[Guest Post by Mohini Bariya in Bijapur] During the winter holidays, I made a trip to Bijapur, a town on the high Deccan plateau in southern India. Bijapur sits in a landscape of pomegranate orchards and millet fields. Even the center of town, with its dust, traffic, and construction, has an agrarian feel. Farmers in yellow turbans wait at the bus stop and freshly harvested sugar cane lies stacked on street corners. A feeling of distance clings to the town—the goods trucks lumbering down Bijapur’s main road do not seem to stop, but only to pass through on their way elsewhere.
Yet in the 15th-17th century, Bijapur was the capital of the wealthy Adil Shahi dynasty, and became such a cultural center that it was called the “Palmyra of the Deccan”. The Adil Shahi sultans were prolific builders, and their exquisite mosques, tombs and palaces still dot the city. The buildings are constructed from dark stone, and they have both graceful profiles from afar and astonishing detail up-close. Perfect for sketching!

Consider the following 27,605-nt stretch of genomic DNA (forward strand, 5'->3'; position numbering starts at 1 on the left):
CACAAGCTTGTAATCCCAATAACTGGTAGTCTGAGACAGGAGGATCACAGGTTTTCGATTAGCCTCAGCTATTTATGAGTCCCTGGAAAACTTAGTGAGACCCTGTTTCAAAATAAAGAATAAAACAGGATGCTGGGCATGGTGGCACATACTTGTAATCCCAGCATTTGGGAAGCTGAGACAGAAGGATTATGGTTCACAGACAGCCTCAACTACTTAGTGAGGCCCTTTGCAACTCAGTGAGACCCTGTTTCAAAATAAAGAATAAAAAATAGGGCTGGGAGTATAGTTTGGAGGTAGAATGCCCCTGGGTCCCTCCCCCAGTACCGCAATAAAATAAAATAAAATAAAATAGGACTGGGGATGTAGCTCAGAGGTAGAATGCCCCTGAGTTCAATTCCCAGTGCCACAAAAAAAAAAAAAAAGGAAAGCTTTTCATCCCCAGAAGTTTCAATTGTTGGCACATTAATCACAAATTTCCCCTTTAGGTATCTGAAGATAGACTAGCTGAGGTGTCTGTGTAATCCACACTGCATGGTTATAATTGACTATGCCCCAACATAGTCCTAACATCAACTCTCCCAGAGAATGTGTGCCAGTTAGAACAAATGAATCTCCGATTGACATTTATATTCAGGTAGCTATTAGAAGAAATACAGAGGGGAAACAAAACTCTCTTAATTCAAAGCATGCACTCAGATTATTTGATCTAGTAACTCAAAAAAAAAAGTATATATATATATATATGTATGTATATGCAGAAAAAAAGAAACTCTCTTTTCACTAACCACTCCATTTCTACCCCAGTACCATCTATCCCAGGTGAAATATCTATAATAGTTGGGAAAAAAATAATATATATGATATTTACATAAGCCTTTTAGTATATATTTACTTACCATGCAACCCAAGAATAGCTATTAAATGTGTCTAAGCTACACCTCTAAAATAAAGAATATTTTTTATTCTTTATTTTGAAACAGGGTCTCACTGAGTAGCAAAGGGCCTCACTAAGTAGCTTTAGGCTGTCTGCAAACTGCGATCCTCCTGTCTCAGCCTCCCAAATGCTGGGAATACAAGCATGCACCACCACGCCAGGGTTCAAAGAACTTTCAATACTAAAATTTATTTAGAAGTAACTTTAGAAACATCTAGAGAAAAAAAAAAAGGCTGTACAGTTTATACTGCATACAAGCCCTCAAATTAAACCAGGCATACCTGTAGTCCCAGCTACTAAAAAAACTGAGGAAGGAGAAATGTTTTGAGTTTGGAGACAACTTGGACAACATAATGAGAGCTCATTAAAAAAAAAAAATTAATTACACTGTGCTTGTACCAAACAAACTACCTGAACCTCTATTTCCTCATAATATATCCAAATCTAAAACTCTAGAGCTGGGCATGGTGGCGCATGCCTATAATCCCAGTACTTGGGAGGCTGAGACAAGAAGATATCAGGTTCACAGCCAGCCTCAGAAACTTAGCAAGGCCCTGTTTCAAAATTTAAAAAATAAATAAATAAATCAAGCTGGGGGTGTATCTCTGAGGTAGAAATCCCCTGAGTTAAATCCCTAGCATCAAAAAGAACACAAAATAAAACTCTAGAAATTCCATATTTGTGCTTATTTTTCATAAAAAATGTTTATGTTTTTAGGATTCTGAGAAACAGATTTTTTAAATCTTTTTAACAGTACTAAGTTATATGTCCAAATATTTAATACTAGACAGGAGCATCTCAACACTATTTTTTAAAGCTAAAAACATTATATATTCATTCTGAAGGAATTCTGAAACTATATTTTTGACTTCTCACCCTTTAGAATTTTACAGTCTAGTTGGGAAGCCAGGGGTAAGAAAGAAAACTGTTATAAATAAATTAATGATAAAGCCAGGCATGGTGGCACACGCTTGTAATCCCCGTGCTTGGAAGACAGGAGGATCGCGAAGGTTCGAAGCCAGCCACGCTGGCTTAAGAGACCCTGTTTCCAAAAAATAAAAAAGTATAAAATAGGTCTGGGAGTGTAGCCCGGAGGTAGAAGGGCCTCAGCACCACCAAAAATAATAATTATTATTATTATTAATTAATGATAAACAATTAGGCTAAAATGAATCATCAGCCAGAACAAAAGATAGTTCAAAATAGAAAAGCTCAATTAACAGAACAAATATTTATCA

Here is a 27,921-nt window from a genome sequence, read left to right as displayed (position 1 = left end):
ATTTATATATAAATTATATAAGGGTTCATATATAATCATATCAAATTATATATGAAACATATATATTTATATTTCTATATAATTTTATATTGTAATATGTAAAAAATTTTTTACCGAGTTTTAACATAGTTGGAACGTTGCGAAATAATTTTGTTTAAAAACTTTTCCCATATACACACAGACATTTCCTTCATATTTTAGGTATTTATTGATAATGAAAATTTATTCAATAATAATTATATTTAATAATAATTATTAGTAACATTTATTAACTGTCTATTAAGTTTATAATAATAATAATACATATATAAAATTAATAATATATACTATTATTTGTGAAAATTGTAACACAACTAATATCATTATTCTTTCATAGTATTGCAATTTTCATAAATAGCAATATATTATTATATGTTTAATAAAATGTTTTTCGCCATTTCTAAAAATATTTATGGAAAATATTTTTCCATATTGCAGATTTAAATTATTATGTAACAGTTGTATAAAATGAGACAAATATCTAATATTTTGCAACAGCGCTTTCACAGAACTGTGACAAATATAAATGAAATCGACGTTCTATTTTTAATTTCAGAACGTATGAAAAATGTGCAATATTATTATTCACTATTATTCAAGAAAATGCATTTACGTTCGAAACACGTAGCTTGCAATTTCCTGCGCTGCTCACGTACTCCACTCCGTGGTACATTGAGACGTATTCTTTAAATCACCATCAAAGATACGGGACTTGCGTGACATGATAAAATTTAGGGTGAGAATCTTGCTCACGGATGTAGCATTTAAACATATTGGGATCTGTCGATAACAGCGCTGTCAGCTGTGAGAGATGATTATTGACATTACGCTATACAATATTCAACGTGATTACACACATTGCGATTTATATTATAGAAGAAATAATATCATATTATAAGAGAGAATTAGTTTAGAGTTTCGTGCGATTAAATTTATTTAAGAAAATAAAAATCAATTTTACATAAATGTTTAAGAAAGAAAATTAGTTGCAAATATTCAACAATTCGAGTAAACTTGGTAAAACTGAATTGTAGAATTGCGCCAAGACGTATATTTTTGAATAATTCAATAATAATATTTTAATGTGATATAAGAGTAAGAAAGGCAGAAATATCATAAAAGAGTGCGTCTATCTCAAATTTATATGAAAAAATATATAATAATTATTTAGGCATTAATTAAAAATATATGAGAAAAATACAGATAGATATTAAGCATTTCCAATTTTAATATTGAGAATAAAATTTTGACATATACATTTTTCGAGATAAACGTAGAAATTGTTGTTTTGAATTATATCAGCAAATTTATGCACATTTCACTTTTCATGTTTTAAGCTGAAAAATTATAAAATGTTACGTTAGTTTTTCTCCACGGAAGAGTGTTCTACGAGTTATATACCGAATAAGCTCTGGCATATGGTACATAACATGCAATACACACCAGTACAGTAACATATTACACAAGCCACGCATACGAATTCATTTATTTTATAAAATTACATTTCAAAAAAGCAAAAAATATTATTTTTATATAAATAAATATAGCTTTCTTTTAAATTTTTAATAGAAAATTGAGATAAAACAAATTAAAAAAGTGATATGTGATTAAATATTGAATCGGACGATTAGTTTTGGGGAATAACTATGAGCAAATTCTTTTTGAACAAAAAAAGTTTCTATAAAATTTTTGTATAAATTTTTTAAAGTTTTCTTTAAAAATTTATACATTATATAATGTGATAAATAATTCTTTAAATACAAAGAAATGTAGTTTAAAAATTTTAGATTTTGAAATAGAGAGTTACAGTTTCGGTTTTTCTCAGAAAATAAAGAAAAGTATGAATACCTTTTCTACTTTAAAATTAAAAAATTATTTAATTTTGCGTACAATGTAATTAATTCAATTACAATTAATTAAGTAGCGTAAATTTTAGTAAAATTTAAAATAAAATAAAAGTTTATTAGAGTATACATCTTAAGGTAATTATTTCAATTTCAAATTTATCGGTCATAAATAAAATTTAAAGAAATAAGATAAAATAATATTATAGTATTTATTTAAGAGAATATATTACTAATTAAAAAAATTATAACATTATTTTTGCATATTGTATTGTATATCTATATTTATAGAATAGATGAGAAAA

To begin, I drew the Gol Gumbaz, (above) Bijapur’s most iconic monument. It is the mausoleum of Sultan Mohammed Adil Shah, and possesses one of the largest freestanding domes in the world. Its lovely grounds are full of huge shade trees alive with parakeets, barbets and hoopoes.
Next was the Jal Mandir, a small pavilion in a dried up pond that sits beside a busy market street.
Towards the edge of town, I drew an old mosque in a grassy field. The muezzin was cheerful and chatty. In the space of a few minutes, he narrated his life’s story, told of his love for cricket, and informed me that the public buses parked beside the mosque were purchased from the government by a local businessman who took them apart for scrap.
History can often feel remote and static and even the most beautiful ruins sometimes seem shrouded in gloom. Yet the Bijapuris have embraced the Adil Shahi’s work into their daily lives. One of the palaces is now a bustling government office, an old stable is a tea stall filled with chatting friends, the mosques continue to sound the call to prayer, and the landscaped grounds of the Gol Gumbaz are a place to picnic and take a morning walk. This might seem pure horror to a conservationist, but the people give the old monuments a vitality that I found both uplifting and poignant.